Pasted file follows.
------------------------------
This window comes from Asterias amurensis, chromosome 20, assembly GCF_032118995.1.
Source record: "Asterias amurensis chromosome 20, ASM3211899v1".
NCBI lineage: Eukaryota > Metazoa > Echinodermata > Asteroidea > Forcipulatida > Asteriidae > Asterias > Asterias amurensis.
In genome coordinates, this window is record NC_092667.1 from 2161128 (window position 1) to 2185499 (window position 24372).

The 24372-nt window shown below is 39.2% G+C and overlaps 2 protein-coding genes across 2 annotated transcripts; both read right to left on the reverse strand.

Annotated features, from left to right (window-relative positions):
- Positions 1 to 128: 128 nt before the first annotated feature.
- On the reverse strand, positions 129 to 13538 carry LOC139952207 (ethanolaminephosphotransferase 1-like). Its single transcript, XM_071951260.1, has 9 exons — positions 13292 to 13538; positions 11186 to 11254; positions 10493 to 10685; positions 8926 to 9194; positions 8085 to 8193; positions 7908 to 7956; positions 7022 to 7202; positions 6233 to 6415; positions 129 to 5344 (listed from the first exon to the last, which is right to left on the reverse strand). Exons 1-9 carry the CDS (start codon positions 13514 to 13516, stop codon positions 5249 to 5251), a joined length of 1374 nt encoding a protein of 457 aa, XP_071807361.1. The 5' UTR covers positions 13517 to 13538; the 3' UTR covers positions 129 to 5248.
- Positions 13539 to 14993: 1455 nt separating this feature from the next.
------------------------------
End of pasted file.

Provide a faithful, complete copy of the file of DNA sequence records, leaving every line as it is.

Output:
This window comes from Asterias amurensis, chromosome 20, assembly GCF_032118995.1.
Source record: "Asterias amurensis chromosome 20, ASM3211899v1".
NCBI lineage: Eukaryota > Metazoa > Echinodermata > Asteroidea > Forcipulatida > Asteriidae > Asterias > Asterias amurensis.
In genome coordinates, this window is record NC_092667.1 from 2161128 (window position 1) to 2185499 (window position 24372).

The 24372-nt window shown below is 39.2% G+C and overlaps 2 protein-coding genes across 2 annotated transcripts; both read right to left on the reverse strand.

Annotated features, from left to right (window-relative positions):
- Positions 1 to 128: 128 nt before the first annotated feature.
- On the reverse strand, positions 129 to 13538 carry LOC139952207 (ethanolaminephosphotransferase 1-like). Its single transcript, XM_071951260.1, has 9 exons — positions 13292 to 13538; positions 11186 to 11254; positions 10493 to 10685; positions 8926 to 9194; positions 8085 to 8193; positions 7908 to 7956; positions 7022 to 7202; positions 6233 to 6415; positions 129 to 5344 (listed from the first exon to the last, which is right to left on the reverse strand). Exons 1-9 carry the CDS (start codon positions 13514 to 13516, stop codon positions 5249 to 5251), a joined length of 1374 nt encoding a protein of 457 aa, XP_071807361.1. The 5' UTR covers positions 13517 to 13538; the 3' UTR covers positions 129 to 5248.
- Positions 13539 to 14993: 1455 nt separating this feature from the next.